There are many cheap spotting scopes for sale that don't do the job. Don't buy one; you'll be disappointed.

            I have two Bushnell Sentry spotting scopes, and I'll buy a better spotting scope when I find one. I've been looking through every spotting scope I can for a long time, and haven't found a better one yet. 

            Walter Deane (a very knowledgeable caster and reloader, most fondly remembered for inadvertently shooting a 44 caliber bullet through an entire closet of clothing), told me a long time ago that 20 power was all the magnification needed or usable in a spotting scope. Some days 30 power eyepieces do a better job, but for all around use, without changing eyepieces, Walter was right.

            Since I wrote the above, I've read about some very good and very expensive spotting scopes such as Howa. These spotting scopes are reported to be wonderful. They cost in the neighborhood of $1000, a neighborhood that I don't visit very often. 

 

For many years I shot in an offhand match every Sunday from Nov-Mar, from a heated shooting house, at 200 yards. Old Colony, Pembroke MA.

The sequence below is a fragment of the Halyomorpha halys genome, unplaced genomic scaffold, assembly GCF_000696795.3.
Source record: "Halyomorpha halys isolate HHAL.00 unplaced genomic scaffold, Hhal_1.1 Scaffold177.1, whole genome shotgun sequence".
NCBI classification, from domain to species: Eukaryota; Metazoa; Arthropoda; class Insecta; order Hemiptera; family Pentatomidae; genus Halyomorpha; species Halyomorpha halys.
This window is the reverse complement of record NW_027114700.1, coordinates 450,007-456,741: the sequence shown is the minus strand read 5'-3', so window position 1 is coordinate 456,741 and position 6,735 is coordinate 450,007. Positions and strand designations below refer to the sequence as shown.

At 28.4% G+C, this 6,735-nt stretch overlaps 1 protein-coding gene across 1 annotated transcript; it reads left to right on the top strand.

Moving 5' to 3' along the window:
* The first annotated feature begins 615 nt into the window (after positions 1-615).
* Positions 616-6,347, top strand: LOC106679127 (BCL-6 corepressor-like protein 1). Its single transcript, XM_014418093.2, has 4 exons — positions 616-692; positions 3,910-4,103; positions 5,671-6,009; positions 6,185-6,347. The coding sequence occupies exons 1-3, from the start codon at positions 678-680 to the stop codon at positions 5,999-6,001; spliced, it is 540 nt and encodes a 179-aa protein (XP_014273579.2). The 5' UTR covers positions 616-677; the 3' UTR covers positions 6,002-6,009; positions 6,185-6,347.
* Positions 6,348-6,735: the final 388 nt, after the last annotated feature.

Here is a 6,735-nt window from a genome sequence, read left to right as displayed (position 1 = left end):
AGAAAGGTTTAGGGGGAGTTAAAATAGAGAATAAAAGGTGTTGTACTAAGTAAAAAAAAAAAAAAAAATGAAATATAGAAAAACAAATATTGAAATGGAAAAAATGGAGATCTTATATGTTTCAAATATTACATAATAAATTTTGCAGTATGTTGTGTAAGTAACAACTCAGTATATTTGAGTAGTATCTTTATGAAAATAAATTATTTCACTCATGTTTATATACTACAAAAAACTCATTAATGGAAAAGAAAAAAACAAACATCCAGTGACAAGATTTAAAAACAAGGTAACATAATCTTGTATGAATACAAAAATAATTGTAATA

We use spotting scopes and look at/for every shot.

Most of the time I could see most of the holes, down to 30 caliber, in the black.

Most of the time I could see 22 holes in the white, many in the black.

Sometimes I couldn't see 45 holes in the white, and many holes smaller than 45 were not seen-black or white.

All with my 20X Bushnell Sentry

At this match, and whenever I've shot, till today, I ask to look through any spotting scope I'm not familiar with.

I'm still of the opinion that a 20X fixed power spotting scope is going to do the job as well as any other scope, most of the time.

Mirage will hurt any view, at any power I've looked through, even on cold days with a foot of snow on the ground. Everything wiggles around.

I don't know anything about seeing holes at ranges greater than 200 yards.

Spotting scopes I'm talking about must be in the feasible set. This specifically excludes the Unertl Team Scope and other scopes that are either very big or very expensive. There are Kowa scopes for $1200 or so, not feasible for most of the folks I know.

In order to do a comparison, it is necessary to set up a pair or more of scopes at the same range on the same day when there's a lot of mirage-start in the morning before the mirage, and have a set of folks look through them.